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Réjean Peytavin has been working on creating a smartphone app that enables people to change their perception of time by giving them the percentage of the day left.
However, Mr Peytavin is not an entrepreneur, he is an artist. The Frenchman’s venture is being helped by a start-up incubator programme called Les Réalisateurs, hosted by Audencia Business School, based in Nantes, with the support of the local fine art school.
Although Mr Peytavin plans to charge for the app and is working with manufacturers to develop a device that can also present time as a percentage, the motivation is not profit. “The goal is to change behaviours and the way people are working, not make money,” he says.
Incubators based in business schools are not new but Audencia’s approach is different in that it recognises that artists need entrepreneurial skills as much as any business founder. The aim is to help the artists concerned become “artrepreneurs”, who can live from their art by working with business.
“The idea for us is to teach artists to fish,” says Laurent Noël, an associate professor who manages the incubator, alluding to the proverb that says if you give a man a fish you feed him for a day, but if you teach a man a fish you feed him for a lifetime.
For Audencia, the facility has an additional role as a teaching resource for students majoring in cultural management on their business degree courses. This year, three have been assigned to act as coaches to artists resident at Les Réalisateurs.
Among them is Marie Gueudet, a second-year student on Audencia’s masters in management course. She has been helping Baptiste Masson, a graduate from the National School of Fine Arts in Nice, to find corporate sponsors for a model of the upturned oil tanker Erika, whose sinking off France in 1999 caused an environmental disaster.
“What we are trying to do is change the perception of artists among companies and create relationships between the two,” says Ms Gueudet. “Hopefully companies will see this as a good thing.”
Coaching artists also provides valuable experience for Ms Gueudet, who is hoping for a senior executive role at a major art institution after completing her studies at Audencia.
“Artists don’t know how to communicate with companies,” she says. “When they talk about their work they use words most people don’t understand.”
Les Réalisateurs was the idea of Fabrice Hyber, a French artist who started collaborating with companies on creative projects when he was aged 20. His work has included a 22-tonne soap moulded in a truck, a project that was supported by Chimiotechnic SED Idéal, a Marseille-based cosmetics manufacturer.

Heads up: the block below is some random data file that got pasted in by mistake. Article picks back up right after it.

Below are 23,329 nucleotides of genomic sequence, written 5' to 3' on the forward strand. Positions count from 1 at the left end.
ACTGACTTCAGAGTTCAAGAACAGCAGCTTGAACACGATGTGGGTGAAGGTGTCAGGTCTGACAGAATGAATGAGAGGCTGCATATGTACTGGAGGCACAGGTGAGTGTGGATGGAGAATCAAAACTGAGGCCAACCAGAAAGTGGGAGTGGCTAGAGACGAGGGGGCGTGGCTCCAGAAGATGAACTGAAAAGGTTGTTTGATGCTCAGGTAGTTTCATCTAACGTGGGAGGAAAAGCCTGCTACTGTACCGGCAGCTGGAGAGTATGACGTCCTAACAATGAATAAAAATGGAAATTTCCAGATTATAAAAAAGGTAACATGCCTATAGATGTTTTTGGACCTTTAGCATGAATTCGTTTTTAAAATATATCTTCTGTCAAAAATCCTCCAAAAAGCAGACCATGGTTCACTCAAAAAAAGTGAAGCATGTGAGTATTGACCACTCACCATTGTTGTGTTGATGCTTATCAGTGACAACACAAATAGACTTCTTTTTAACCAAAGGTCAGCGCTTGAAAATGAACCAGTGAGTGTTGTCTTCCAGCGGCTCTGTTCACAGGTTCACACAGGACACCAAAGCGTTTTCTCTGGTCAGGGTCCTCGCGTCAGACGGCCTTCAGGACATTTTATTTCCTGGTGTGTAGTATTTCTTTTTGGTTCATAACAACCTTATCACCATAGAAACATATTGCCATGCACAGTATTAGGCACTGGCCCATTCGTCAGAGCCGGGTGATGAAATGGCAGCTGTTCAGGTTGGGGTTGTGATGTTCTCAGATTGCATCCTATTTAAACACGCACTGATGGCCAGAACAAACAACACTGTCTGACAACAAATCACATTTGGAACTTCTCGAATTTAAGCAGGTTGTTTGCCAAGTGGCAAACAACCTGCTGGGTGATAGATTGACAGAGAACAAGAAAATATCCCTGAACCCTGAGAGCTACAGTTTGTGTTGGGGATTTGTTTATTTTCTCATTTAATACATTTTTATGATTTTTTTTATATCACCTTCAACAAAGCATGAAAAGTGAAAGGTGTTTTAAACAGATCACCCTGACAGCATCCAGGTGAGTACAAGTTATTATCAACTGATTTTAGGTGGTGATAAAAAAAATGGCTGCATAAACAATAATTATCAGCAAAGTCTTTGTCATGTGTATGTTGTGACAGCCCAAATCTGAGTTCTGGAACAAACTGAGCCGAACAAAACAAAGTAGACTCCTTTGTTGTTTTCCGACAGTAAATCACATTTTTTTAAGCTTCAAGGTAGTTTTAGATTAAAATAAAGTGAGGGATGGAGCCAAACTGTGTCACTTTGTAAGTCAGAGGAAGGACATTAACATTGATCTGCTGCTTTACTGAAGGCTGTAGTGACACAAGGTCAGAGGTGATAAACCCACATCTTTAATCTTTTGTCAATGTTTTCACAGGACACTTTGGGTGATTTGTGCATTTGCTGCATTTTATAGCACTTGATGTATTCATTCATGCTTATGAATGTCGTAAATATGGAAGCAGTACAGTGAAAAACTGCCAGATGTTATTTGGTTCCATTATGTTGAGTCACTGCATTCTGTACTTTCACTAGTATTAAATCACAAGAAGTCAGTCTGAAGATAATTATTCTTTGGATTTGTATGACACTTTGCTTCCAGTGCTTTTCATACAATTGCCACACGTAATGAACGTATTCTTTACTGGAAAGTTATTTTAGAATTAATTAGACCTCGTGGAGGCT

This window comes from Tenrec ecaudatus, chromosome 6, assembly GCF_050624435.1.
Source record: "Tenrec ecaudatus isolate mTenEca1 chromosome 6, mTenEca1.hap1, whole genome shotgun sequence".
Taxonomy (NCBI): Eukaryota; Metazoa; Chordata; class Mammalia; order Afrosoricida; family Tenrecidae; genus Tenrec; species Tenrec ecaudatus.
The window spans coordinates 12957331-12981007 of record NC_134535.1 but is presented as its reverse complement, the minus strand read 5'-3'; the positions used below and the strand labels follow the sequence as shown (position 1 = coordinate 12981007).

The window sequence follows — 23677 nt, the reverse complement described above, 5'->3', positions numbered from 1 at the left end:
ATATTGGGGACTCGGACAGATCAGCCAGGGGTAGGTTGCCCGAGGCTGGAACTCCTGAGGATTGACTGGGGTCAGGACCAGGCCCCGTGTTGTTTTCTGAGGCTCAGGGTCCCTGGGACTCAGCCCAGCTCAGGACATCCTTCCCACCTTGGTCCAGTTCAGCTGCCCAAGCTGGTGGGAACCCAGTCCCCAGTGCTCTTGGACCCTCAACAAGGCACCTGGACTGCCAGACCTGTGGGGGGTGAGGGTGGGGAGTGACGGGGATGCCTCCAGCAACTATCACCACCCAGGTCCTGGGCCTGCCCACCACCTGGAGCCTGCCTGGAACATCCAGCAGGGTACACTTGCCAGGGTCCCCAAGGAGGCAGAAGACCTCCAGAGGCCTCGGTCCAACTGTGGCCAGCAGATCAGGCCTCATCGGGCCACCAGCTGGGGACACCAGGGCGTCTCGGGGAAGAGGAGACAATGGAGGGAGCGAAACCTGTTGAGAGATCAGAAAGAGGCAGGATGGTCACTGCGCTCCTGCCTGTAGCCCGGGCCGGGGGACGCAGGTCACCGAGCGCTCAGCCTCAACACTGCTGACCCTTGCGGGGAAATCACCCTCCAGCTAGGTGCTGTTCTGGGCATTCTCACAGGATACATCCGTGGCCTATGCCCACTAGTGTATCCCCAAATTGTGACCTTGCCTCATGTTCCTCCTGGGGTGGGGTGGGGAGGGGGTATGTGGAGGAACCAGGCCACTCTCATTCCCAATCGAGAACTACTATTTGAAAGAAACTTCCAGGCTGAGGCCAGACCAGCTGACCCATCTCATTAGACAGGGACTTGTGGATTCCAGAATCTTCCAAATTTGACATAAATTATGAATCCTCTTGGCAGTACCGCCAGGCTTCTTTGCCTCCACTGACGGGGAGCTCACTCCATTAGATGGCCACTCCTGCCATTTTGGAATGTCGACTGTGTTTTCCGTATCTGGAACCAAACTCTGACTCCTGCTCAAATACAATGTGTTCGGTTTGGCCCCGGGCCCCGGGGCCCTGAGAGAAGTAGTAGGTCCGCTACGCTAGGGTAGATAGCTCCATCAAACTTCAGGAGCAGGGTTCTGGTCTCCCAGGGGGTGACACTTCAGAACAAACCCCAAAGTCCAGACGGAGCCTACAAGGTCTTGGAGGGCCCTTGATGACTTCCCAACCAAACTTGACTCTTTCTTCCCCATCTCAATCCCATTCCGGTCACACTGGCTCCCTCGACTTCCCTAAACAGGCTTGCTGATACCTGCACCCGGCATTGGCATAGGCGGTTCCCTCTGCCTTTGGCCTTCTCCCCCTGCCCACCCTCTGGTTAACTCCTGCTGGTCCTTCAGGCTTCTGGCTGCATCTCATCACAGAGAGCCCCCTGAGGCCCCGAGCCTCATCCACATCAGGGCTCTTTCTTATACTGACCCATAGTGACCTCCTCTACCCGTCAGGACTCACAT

“You can be afraid of a company when you are an artist,” he admits. He says his experience has taught him that companies can help improve the final artistic work.
My Hyber has been co-operating with companies on art projects for 12 years. “It is a romantic idea to think that artists are working away in their studios to produce something very expensive without support,” he says. “What I felt was that companies need to be more involved.”
Is it a compromise for artists to work with corporates? “It depends how an artist chooses to work with a business,” Mr Hyber says. “They can really discover what companies are about, not just what they think they are about. I don’t think it is really changing the work itself.”
Mr Hyber also believes that a business school is a good place to help artists prosper. “Management of students at a commercial school, it is part of the cultural richness of a city like Nantes,” he says, adding that another aim of the incubator is to help smaller companies reach artists, not just the big companies that can afford to commission sculptures and paintings for their offices.
“They can give companies new ideas to change the way they are working,” he says. He believes artists can help business to think bigger with provocative works of art. “The students of management can do an exercise that makes them think about how it is possible to make a dream,” he says. “They open their minds.”